Relief from stress often gives us a new perspective on life, allows us to regain energy and often to find simple and sometimes obvious solutions to problems that had previously seemed impossible to solve. Improve your mental skills
 Some studies have found a positive relationship between vacations and intellectual function. A well-rested mind that is free of worry is often more effective. Improve your physical health
 Besides getting you away from daily stressors, a vacation often gives you the opportunity to catch up on sleep and exercise, two simple remedies for many aches and pains. Strengthen family ties
Too often, in our fast-paced daily routine, family relationships suffer. A vacation is a great opportunity to discover each other in a different setting and to build lasting memories....
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http://www.feingold.org/enews/giving2010.html

http://www.feingold.org/enews/giving2010.html
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It’s the Eggs!

That’s right! The eggs were missing. We added two and that seemed to do the trick just fine. 
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To Norm!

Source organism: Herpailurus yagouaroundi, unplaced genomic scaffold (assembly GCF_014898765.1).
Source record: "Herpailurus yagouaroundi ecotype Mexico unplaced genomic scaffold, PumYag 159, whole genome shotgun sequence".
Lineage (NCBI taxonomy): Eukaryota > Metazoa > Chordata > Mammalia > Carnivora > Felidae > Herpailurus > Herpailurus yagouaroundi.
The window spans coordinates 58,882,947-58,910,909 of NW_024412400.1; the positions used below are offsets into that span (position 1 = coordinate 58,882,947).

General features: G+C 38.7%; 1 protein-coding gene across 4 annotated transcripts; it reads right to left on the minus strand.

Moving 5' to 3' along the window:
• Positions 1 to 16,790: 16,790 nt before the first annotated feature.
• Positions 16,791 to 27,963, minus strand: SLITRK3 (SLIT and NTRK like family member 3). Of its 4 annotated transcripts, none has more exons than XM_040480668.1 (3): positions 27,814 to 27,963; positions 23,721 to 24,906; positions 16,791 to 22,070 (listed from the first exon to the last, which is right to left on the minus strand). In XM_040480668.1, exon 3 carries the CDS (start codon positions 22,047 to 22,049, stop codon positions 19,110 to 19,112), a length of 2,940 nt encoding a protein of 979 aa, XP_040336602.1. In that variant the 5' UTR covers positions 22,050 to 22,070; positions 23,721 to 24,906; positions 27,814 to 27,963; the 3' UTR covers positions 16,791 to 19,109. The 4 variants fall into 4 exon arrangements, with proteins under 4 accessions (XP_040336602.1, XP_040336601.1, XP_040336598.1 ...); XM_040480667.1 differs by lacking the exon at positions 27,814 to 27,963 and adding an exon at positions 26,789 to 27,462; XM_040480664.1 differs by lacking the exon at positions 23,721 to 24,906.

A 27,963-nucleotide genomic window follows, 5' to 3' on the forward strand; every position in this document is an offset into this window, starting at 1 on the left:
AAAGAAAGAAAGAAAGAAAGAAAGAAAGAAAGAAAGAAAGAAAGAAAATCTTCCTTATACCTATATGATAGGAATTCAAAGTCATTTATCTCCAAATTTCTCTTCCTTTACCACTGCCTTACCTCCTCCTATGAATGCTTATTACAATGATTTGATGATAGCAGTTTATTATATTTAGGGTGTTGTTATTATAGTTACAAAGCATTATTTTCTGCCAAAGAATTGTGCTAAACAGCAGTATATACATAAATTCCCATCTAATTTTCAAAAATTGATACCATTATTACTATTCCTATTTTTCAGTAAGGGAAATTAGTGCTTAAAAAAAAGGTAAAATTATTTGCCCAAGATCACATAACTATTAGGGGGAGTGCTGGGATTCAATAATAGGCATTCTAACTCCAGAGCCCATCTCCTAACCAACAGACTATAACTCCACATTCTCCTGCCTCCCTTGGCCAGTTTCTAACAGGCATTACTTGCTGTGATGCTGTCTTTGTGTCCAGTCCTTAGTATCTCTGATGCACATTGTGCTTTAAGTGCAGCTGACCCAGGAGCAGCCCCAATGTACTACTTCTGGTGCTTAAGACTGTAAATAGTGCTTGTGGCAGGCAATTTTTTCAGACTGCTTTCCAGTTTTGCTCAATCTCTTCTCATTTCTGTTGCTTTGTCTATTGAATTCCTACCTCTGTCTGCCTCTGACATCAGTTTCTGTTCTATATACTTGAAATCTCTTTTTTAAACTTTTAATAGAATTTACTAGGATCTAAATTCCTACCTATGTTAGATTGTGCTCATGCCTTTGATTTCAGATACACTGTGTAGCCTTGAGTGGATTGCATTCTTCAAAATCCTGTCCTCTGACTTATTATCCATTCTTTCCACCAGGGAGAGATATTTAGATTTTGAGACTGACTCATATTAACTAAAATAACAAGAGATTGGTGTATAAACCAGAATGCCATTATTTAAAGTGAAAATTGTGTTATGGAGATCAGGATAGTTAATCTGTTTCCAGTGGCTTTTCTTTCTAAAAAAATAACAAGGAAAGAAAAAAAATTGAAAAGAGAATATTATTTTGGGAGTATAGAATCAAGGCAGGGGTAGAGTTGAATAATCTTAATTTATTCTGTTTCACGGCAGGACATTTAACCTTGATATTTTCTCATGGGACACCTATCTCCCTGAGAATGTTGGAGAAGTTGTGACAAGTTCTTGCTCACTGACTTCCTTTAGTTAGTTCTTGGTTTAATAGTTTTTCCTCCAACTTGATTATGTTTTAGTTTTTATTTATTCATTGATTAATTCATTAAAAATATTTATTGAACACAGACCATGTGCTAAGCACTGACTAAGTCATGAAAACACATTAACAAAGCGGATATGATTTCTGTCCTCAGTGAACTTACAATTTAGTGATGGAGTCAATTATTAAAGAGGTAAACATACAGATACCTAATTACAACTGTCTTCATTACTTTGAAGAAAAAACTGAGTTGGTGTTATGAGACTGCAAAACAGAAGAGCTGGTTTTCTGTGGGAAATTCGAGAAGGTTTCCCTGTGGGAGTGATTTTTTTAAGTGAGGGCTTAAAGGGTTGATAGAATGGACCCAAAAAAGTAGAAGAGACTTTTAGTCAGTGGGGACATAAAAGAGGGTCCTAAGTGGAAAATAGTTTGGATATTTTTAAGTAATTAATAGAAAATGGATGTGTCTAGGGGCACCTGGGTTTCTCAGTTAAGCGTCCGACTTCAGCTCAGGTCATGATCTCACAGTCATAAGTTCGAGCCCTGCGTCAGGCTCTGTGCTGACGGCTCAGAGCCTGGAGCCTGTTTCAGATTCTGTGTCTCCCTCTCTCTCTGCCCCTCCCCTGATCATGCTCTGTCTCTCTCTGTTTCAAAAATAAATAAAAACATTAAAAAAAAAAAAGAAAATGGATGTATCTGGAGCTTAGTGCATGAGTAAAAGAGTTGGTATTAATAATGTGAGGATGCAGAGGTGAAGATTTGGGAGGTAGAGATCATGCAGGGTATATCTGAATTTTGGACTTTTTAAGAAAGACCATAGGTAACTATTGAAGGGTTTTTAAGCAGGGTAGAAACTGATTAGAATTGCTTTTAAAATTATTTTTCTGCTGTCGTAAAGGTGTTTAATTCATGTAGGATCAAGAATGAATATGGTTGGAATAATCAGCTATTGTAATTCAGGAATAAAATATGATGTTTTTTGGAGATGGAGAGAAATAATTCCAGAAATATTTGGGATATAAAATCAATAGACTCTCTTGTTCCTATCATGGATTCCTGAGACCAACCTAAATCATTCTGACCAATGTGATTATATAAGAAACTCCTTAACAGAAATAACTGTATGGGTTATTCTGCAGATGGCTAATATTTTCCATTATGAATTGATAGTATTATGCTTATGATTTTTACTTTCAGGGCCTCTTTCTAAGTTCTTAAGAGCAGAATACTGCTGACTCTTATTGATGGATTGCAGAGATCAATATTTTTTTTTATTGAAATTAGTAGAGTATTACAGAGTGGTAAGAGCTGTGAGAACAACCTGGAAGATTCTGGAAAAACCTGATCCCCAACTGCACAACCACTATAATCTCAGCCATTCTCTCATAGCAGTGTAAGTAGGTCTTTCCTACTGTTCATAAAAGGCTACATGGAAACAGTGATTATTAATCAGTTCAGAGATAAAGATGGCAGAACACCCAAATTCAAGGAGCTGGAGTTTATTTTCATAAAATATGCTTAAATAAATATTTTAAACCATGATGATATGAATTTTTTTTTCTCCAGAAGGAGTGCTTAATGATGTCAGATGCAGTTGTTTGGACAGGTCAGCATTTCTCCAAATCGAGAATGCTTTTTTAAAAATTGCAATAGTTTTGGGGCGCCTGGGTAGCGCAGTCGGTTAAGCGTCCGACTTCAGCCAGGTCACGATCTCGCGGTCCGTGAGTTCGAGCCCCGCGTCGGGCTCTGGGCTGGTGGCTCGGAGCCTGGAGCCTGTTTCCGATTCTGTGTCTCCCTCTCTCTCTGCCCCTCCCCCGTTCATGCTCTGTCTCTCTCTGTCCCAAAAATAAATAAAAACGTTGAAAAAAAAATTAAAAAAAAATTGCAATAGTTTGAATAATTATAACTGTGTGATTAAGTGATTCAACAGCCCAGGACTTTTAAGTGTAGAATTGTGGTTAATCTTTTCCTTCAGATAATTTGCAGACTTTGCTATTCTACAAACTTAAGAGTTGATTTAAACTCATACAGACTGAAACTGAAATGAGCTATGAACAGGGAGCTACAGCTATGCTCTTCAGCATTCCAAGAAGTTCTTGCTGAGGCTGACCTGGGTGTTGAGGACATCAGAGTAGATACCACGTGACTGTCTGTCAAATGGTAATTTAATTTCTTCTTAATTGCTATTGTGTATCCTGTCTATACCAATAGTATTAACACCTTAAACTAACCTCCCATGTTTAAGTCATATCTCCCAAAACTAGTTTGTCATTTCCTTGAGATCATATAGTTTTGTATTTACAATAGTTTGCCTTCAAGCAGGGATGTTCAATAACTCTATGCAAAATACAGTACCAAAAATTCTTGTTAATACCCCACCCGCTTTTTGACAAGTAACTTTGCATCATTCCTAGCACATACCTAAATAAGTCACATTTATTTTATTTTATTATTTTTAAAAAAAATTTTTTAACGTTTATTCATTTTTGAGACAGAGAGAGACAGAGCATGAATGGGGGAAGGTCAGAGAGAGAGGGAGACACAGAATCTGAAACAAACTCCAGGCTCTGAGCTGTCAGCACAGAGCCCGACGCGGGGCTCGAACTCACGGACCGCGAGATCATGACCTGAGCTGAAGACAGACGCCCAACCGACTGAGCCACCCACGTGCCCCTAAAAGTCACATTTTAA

b. 5.10.1928d. 7.15.2009 Norman David Joeb was just about the happiest man I ever met. Nothing ever kept him down. I met him when I was nine years old when he and my mother began their very long relationship together. Norman was never bound by practicality and pragmatic planning and budgeting—much like a nine year old girl! As a child and teenager, if I ever said I needed or wanted something, his automatic response was, “Get your shoes on. Do you know where we need to go to get one for you?” My mother would cringe from his generous spirit and joyful attitude. None of those usual parenting restraints came into play. She would try to explain why he shouldn’t just fill my every whim, but when an adult thinks the reasons are bogus too, it makes it much easier to have your every whim fulfilled. I sometimes felt guilty for taking him up on his “you have to have that attitude”; I felt I had more restraint sometimes than he did. Mom was there to temper most of it and I was kind enough to not completely take advantage if him. Not completely. He loved to shop. I think a young teen’s wants enhanced his inhibitions—not to mention a woman (my mother) who loves clothes. A child in the Depression era, he relished the ability to purchase unlike so many from that generation who fear the loss of every penny. Truth be told, my mom could out-shop him. He spent a portion of every trip to the mall sitting in a department store’s shoe department waiting for my mom with the bags of clothes and shoes. Norm loved pastries and hot dogs and recalled his youth with potato salad made with whipped cream. I still cannot imagine anything quite so indulgent. He was born the same year that Mickey Mouse made his début and that detail of his life did not go unnoticed. He loved to wear his Mickey Mouse watch and loved the ideals held at Disneyland—the fantastic Main Street and all the fantastic details of fairy tails and heroic adventures come to life. Many summer evenings we drove over to the Disneyland Hotel to see the water show. This predated Phantasmic but was just as spectacular for its time. From the front porch of the apartment my mother and I lived in, we had a perfect...